They’re also going to start having a negative impact on the local community, and that boost to the economy from tourism could be wiped out by losses in the commercial fishing industry. And the next time a spooked hippo tosses some poor bastard through the trees, he may not be lucky enough to just break his hip and a few other bones. None of these things are certain, of course. But it’s generally a bad idea to run an open-ended experiment in the real world that you have no way of controlling or stopping. If Colombians really want to keep their hippos, they’re going to need to cough up the funding to sterilize thirty or more a year. Maybe there’s a compromise situation here… maybe the hippos still hanging around the old resort (which is now a fucking amusement park by the way, because of course it is) could be sterilized, and only the ones in the river could be killed. That would still achieve the goal of keeping the population from spreading, but be cheaper than trying to capture and perform surgery on all of them. These are hard choices, and nobody is really going to be happy with any of them. But time is running out to decide what to do.

Octopus waterslides at the theme park occupying the grounds of the original Hacienda Nápoles
This is Hacienda Nápoles today
Photo by: Alvaro Morales Ríos, CC BY-SA 4.0 , via Wikimedia Commons

There is some hope for a less-bad solution, however. The mysterious mobile testicles are a problem, so the biologists are going to experiment with another method. There’s a technique of chemical castration that’s commonly used on farm pigs. It doesn’t literally castrate them, of course, but it blocks sex hormone production, so the end result is about the same. It’s unclear if this would be effective on hippos because, weirdly, nobody has tried it yet. And we don’t know for sure if it would be a permanent solution, or if the animals would need to be dosed with the drug periodically. But it’s worth looking in to, and who knows, maybe it will pan out.

Of course, there’s a much more obvious solution to all of this. Cocaine is still a profitable drug. The locals could start selling it to help fund the hippo project. They could even use hippo branding, call it “Hippo Cocaine” and make up a logo with a crazy-eyed hippo on it. If it was really successful, they could forget about sterilizing the hippos, and instead hire disreputable geneticists who had been fired for their unethical practices, and have them bring back the saber-toothed cat, Jurassic Park style. That way the long-extinct predator could be released in to the wild and maybe, hopefully, eat the hippos, keeping their population in check. Nothing could go wrong with this plan, it is both moral and feasible. I can’t believe nobody has thought of it. And when it all falls apart and the mad scientist running the show is arrested, they’ll just build their own private prison to live in, and then a giant dollhouse inside of that, and, like, their dolls will sell cocaine to each other and have pet doll hippos that eventually start tearing up the giant dollhouse. But here’s the twist: having learned from their mistakes, the imprisoned scientist will have designed the doll hippos with external testicles in a normal scrotum. That will make it a lot easier for the prison-dolls to castrate them, and stop this vicious cycle once and for all. It’s a great plan, and you read about it online, so you know it’s true.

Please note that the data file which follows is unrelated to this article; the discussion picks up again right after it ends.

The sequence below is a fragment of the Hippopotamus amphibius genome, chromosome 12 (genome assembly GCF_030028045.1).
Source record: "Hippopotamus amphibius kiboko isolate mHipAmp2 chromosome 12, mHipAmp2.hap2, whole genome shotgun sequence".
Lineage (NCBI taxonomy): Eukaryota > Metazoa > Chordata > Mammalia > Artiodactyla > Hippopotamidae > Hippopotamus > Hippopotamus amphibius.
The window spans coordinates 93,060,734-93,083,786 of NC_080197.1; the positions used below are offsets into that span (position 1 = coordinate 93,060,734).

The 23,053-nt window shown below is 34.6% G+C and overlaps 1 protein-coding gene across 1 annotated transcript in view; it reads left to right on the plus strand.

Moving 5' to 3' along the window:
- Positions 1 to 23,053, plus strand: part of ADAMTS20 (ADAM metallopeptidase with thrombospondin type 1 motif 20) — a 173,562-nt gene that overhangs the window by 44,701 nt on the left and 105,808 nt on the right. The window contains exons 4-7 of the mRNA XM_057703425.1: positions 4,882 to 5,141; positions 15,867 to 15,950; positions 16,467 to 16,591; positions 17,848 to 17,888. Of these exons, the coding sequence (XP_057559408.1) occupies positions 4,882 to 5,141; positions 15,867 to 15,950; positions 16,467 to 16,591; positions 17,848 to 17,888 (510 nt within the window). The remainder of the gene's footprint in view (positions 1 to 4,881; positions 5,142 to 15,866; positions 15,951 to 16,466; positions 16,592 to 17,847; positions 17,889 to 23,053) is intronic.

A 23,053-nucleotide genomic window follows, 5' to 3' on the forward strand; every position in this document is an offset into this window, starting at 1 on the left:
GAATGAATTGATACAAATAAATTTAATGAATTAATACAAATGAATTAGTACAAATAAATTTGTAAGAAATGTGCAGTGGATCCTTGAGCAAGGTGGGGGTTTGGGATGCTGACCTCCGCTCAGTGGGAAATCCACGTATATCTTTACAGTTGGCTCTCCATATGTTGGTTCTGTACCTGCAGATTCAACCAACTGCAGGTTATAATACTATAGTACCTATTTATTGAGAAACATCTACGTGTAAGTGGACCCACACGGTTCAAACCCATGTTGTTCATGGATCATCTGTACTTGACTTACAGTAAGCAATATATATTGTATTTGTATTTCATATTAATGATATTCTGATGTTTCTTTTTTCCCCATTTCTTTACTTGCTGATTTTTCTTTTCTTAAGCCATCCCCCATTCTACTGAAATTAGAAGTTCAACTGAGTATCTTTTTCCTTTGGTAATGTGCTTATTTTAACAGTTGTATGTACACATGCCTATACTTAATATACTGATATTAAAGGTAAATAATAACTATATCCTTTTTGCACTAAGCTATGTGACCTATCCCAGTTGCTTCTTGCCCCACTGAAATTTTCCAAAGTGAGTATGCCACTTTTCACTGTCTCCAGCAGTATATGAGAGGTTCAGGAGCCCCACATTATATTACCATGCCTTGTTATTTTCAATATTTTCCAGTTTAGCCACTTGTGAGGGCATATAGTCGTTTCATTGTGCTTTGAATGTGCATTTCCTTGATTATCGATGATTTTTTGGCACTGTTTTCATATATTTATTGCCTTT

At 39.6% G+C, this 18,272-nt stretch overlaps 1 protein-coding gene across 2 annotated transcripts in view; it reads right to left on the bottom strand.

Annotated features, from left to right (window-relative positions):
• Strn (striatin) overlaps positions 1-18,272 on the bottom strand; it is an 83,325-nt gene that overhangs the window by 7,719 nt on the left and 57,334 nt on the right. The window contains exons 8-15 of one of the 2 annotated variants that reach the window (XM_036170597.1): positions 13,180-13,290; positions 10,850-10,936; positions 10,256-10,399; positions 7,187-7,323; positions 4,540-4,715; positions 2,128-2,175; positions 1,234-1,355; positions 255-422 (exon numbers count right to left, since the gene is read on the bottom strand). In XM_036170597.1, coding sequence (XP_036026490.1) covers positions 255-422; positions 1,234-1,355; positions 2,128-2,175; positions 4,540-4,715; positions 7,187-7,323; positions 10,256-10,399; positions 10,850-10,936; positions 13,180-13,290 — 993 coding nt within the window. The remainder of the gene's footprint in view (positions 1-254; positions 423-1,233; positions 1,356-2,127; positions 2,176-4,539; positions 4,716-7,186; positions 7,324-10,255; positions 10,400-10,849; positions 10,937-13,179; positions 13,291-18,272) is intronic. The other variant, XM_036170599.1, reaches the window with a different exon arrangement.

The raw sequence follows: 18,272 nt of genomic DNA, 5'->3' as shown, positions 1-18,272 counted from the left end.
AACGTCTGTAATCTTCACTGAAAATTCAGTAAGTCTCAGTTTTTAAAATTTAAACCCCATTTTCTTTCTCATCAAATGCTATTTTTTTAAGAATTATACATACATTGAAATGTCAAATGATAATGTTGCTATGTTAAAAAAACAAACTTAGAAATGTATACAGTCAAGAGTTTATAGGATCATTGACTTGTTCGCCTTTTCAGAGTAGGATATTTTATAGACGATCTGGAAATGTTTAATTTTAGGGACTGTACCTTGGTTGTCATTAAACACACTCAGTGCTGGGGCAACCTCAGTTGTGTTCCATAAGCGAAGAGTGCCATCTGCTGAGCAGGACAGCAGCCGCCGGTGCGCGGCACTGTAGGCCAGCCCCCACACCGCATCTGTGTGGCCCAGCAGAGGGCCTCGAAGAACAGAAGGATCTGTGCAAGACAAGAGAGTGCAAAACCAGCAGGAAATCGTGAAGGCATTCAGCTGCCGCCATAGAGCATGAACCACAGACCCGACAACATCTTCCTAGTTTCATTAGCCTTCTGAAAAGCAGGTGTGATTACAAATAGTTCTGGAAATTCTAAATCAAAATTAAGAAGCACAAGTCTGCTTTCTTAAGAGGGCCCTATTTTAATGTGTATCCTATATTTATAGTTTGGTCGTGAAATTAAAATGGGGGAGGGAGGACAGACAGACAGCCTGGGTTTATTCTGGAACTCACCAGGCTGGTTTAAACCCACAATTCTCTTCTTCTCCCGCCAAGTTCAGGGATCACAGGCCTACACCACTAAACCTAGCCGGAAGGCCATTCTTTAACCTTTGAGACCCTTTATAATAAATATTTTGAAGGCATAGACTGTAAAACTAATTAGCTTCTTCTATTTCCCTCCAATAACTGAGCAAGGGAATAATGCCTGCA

MORE READING:
Pablo Escobar’s hippos must be culled to halt biodiversity disaster
Colombians grapple with a big problem: wandering hippos
Moving testicles frustrate effort to calm hippos by castration